Civilian captives could be transferred to Iran with Turkish and Qatari help, according to media reports
Iranian Foreign Minister Hossein Amir-Abdollahian speaks at the UN General Assembly, 26 October 2023, in New York City. © Eduardo Munoz Alvarez / Getty Images
26 Oct, 2023
The Palestinian militant group Hamas is willing to release non-combatants it has held captive since October 7, Iranian Foreign Minister Hossein Amir-Abdollahian revealed on Thursday.
“According to our negotiations, Hamas is ready to release civilian prisoners,” Amir-Abdollahian told the UN General Assembly, cited by The National, a UAE-based outlet.
“On the other hand, the world should support the release of 6,000 Palestinians held in Israeli prisons,” he added.
The Lebanon-based Al-Mayadeen reported that Hamas would be willing to work with Türkiye and Qatar to facilitate the transfer of hostages into Iranian custody. Whether this release would be unilateral or in exchange for the jailed Palestinians was unclear.
Amir-Abdollahian’s announcement comes just hours after his deputy, Ali Bagheri, held talks with Russian counterparts in Moscow, which focused on the “need for a ceasefire in and around the Gaza Strip and the prompt provision of humanitarian aid to the affected Palestinian population,” according to the Russian Foreign Ministry.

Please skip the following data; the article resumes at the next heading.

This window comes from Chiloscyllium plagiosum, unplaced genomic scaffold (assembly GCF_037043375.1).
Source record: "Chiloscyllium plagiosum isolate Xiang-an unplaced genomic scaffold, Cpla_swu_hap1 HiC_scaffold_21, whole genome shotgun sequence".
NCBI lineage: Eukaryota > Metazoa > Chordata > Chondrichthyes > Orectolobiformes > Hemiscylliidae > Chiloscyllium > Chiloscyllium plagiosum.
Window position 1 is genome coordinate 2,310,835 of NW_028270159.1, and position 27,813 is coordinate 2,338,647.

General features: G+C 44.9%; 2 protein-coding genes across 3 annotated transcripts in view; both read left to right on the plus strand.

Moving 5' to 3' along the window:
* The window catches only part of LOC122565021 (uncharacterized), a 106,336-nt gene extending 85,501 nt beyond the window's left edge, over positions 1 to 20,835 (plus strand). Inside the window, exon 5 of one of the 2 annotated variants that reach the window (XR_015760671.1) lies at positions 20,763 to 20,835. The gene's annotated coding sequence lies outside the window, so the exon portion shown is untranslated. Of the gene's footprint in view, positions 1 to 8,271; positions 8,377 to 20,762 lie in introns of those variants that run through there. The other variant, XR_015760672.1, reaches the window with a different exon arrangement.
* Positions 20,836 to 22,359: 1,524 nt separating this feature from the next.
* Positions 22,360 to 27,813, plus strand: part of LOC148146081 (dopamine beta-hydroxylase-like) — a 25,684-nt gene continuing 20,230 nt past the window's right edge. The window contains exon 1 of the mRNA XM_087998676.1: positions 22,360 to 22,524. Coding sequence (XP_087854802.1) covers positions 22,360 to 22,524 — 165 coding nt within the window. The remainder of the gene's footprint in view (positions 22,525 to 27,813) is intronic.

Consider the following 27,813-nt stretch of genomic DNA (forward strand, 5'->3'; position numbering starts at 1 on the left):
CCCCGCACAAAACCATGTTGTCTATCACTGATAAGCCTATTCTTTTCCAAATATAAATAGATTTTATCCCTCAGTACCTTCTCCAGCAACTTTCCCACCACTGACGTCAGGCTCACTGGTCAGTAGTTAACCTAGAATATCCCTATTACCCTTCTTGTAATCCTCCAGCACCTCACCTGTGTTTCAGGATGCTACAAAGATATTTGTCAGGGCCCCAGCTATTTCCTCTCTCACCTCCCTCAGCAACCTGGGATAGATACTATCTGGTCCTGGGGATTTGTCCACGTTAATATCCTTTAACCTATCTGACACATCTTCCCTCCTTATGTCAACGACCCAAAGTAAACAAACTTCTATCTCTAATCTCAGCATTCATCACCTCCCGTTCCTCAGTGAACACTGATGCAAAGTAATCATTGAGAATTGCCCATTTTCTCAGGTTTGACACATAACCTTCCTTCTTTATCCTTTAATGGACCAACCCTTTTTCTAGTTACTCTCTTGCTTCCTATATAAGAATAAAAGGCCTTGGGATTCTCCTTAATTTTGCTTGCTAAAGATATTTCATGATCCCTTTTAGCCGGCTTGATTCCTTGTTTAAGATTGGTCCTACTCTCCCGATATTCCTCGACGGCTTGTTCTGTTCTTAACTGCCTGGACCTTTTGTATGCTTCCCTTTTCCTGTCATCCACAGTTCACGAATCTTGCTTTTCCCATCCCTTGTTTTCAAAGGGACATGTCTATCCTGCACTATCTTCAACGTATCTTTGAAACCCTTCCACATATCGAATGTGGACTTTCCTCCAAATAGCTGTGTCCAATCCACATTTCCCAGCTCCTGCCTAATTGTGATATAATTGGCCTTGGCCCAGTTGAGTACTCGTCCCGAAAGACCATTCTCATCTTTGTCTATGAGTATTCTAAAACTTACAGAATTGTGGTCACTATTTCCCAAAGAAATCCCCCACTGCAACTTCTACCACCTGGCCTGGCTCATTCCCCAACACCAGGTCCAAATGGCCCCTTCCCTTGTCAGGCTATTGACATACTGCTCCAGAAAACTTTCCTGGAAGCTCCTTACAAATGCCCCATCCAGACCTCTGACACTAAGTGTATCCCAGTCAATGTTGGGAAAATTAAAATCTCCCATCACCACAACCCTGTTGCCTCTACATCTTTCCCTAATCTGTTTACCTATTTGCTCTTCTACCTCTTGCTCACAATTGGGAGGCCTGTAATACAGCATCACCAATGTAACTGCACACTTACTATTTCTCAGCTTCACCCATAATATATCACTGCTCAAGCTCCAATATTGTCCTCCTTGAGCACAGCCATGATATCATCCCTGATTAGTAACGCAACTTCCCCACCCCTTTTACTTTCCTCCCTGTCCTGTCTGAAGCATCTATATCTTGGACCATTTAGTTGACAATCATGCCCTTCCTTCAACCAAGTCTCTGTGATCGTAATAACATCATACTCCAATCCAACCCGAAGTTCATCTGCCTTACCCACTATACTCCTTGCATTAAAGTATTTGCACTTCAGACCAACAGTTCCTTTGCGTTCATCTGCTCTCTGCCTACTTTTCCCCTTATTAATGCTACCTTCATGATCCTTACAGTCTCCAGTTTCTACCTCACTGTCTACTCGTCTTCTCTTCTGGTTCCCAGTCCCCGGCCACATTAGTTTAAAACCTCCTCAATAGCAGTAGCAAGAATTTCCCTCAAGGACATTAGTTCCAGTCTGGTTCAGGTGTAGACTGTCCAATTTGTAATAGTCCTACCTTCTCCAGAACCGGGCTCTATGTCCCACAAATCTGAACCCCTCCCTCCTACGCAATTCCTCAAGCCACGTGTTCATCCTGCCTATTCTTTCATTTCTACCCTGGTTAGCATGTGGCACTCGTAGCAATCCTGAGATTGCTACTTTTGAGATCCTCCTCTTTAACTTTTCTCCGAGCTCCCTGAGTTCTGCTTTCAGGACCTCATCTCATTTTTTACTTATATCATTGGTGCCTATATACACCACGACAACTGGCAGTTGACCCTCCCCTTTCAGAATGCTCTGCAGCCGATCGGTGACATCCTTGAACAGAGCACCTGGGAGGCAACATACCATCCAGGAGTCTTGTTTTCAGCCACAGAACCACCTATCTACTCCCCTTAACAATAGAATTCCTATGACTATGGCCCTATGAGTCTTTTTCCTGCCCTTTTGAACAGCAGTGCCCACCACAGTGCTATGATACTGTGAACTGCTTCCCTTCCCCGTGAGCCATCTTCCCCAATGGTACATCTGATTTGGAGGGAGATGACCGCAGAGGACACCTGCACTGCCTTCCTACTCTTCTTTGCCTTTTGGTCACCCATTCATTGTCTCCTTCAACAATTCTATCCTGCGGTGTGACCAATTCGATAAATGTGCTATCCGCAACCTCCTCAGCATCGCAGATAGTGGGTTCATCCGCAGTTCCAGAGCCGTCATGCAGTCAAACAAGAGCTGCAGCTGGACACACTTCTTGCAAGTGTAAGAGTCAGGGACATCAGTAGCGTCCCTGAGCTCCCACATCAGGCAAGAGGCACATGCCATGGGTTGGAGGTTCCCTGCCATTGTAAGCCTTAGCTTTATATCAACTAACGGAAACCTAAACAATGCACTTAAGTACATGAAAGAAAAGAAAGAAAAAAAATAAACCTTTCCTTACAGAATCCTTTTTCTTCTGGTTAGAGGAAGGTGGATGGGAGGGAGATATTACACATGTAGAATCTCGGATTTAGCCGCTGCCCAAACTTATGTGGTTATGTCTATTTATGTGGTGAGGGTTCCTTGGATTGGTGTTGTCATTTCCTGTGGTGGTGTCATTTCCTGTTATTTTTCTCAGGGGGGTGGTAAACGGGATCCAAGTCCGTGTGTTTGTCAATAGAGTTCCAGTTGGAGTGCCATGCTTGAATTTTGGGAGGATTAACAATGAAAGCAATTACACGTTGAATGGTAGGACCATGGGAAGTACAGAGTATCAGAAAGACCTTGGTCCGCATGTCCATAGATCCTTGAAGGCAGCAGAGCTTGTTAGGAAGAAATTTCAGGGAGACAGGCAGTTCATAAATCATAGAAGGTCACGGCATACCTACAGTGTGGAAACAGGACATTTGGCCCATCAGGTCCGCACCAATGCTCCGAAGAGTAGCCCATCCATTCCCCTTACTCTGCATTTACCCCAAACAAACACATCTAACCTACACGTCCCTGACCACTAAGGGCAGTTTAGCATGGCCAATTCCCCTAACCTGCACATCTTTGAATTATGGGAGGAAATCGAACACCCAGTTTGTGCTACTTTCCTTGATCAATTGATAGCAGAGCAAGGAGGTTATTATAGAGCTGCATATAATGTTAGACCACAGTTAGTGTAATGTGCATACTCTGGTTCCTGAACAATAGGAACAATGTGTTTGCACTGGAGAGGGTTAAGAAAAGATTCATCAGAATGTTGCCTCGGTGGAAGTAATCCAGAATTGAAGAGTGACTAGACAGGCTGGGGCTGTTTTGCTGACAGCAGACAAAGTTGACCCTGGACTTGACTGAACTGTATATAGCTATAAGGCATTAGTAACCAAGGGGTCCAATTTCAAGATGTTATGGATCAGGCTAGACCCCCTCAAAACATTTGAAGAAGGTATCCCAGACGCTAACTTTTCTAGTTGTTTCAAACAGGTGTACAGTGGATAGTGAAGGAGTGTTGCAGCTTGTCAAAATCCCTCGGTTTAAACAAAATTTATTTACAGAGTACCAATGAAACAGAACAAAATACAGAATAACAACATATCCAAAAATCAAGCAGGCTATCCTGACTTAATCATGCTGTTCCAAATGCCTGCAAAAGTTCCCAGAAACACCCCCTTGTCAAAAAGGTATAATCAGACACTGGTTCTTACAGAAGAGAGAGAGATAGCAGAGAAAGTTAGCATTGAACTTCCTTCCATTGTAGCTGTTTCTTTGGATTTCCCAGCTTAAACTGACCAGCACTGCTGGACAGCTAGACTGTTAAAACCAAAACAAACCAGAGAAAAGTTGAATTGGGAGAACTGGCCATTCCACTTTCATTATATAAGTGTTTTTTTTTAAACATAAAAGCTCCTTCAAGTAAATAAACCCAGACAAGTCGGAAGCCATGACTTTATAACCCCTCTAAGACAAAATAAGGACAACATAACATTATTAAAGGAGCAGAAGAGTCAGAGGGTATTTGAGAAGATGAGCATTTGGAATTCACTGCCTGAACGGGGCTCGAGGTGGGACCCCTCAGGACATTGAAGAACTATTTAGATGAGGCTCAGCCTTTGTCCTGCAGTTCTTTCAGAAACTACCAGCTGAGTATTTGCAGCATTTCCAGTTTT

The ministry added that Russia’s special envoy for the Middle East, Mikhail Bogdanov, and Bagheri, agreed to “closely coordinate efforts to stabilize the situation” in the region.
Meanwhile, a high-ranking Hamas delegation was also in Moscow to discuss the hostage issue. Moussa Abu Marzouk, a senior member of the group’s political council, led the team that addressed the release of hostages and evacuation of Russian and other foreign nationals from Gaza.
Foreign Ministry spokeswoman Maria Zakharova confirmed the visits by Marzouk and Bagheri at the regular press briefing on Thursday, promising “additional information” once it is available.
Israel has denounced the Hamas mission to Moscow and demanded Russia immediately expel them.
Hamas took over 200 captives and killed up to 1,400 Israelis during the October 7 incursion into Israel. The government of Prime Minister Benjamin Netanyahu responded by declaring war on the group and launching air and artillery strikes on Gaza. According to Hamas, 50 hostages have been killed by Israeli strikes so far, along with more than 7,000 Palestinians.
As Hamas releases hostages and Israel continues to bomb Gaza, many questions remain unanswered
Nurit Cooper and Yocheved Lifshitz, taken hostage by Hamas on October 7 and released Monday, arrive via helicopter at Ichilov Hospital in Tel Aviv. / Photo by Alexi J. Rosenfeld/Getty Images.
By Seymour Hersh
24 October 2023